One "important" security update for Windows will be released next week, Microsoft said Thursday. That means it'll...
be at least another month before the software giant patches several much-publicized flaws in its popular browser, e-mail and database programs.
IT administrators will find out Tuesday how many security holes are addressed in the update and where they are. For now, all Microsoft says on its TechNet site is that it plans one security bulletin for Windows.
"The greatest aggregate, maximum severity rating for these security updates is Important," the company said. "This update will not require a restart. This update will be detectable using the Microsoft Baseline Security Analyzer (MBSA)."
Last month, Microsoft issued patches to close 18 security holes in Internet Explorer, Windows, MSN Messenger, Exchange and Office. But those updates didn't address vulnerabilities that came to light in the days and weeks before.
One of those vulnerabilities, discovered by the security research organization HexView, is in Microsoft's Jet Database Engine. Attackers could use a memory handling error in the program to launch malicious code. Danish security firm Secunia said the flaw is "highly critical" because exploit code has been posted to a public mailing list. Secunia confirmed the vulnerability on a fully patched system with Microsoft Access 2003 and Windows XP SP1/SP2.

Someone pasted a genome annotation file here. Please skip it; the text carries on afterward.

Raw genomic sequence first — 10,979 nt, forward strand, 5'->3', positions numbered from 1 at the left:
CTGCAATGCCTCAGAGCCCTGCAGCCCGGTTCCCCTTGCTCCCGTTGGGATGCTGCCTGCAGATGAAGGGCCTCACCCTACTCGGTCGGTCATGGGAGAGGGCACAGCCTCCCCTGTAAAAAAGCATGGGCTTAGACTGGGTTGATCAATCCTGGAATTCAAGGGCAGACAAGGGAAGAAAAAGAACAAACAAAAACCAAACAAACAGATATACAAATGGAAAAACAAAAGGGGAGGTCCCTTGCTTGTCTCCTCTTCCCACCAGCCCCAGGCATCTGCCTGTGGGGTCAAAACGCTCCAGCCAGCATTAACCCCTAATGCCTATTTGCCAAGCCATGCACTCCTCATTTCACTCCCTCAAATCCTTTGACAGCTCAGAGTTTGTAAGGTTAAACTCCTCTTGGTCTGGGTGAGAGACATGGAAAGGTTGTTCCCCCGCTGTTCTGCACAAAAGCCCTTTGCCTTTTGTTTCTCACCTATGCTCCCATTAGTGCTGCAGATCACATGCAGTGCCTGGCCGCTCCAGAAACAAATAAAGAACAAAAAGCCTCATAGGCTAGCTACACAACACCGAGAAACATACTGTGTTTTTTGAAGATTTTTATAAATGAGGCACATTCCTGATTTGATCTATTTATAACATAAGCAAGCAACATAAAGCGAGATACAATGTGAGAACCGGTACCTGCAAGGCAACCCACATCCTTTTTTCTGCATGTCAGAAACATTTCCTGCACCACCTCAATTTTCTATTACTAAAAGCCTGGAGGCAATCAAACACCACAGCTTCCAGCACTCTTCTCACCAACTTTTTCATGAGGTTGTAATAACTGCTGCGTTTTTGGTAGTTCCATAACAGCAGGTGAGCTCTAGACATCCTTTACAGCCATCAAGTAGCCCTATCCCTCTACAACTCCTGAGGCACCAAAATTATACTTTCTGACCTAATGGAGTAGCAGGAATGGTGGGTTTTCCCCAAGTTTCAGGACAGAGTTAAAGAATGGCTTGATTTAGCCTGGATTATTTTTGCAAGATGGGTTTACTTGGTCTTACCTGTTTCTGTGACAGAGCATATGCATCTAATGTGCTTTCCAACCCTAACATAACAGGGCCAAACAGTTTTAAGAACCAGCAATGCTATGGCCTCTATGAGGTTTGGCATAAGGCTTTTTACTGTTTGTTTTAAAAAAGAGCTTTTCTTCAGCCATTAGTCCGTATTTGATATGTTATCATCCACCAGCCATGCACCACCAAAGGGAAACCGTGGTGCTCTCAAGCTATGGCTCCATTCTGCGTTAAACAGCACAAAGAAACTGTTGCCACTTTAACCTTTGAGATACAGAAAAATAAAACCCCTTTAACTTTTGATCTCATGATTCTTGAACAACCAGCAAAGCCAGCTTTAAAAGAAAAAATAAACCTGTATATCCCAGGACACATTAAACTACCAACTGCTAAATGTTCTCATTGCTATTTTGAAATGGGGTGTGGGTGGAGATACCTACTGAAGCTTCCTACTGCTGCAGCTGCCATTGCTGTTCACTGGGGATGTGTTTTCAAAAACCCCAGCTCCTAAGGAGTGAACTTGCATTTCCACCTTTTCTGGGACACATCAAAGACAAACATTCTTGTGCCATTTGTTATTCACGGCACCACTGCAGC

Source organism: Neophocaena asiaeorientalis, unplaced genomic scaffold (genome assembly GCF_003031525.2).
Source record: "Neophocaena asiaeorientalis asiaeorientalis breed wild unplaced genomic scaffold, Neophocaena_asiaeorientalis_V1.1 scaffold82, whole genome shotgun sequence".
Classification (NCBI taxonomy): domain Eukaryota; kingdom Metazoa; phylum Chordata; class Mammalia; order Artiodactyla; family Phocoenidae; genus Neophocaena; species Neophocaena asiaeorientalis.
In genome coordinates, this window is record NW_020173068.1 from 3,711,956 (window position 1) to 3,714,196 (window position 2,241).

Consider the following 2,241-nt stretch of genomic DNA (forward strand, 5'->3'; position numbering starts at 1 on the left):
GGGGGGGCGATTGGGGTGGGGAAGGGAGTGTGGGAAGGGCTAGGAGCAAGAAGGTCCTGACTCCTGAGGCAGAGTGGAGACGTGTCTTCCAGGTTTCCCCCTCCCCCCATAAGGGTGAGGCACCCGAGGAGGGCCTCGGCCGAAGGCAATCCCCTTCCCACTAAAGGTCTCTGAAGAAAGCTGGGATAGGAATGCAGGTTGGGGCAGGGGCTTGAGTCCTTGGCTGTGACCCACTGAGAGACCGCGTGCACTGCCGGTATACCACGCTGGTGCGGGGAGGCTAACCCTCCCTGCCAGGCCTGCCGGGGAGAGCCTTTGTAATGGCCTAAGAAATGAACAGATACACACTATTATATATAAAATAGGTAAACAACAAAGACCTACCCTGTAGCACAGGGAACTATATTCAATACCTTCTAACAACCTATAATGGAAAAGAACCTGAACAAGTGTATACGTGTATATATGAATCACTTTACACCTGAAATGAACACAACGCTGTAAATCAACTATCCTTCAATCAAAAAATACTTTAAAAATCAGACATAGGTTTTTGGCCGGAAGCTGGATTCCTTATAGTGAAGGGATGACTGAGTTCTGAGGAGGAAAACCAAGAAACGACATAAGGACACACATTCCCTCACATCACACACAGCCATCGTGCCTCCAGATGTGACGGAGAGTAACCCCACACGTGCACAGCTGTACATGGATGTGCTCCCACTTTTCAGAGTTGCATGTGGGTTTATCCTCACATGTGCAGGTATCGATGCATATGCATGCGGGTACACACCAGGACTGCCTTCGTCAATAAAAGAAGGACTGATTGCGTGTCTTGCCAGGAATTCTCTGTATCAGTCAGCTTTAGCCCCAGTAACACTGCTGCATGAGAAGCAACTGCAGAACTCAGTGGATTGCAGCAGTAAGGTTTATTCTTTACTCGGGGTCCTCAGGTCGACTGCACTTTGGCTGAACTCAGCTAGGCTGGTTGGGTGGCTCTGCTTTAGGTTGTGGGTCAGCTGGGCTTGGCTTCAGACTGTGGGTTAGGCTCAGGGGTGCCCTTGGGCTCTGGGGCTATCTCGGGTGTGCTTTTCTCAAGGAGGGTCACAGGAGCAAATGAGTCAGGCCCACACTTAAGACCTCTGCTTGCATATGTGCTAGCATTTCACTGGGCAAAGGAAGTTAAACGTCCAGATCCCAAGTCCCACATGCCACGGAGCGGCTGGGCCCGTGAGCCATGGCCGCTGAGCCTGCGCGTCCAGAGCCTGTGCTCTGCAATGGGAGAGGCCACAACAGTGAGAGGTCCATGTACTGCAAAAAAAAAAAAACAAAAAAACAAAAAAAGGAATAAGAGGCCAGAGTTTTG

Also unaddressed are two vulnerabilities in Internet Explorer and Outlook brought to light by Aliso Viejo, Calif.-based eEye Digital Security in early April. The first "allows malicious code to be executed, contingent upon minimal user interaction," eEye said, adding that the problem affects Internet Explorer, Outlook and "additional miscellaneous titles." The second vulnerability has the same damage potential and also affects IE and Outlook.
Since these flaws are considered high-risk, it would seem unlikely that any will be addressed in a security update labeled "important." But as the software giant says each month in its advance notification message, "The number of bulletins, products affected, restart information and severities are subject to change until released."
Microsoft also announced Thursday that it will release an updated version of its Malicious Software Removal Tool on Windows Update and the Download Center. The tool will not be distributed using Software Update Services (SUS), the company said.
The TechNet site also noted that Microsoft won't be releasing any non-security high-priority updates for Windows on the Windows Update site.
This article originally appeared on SearchSecurity.com.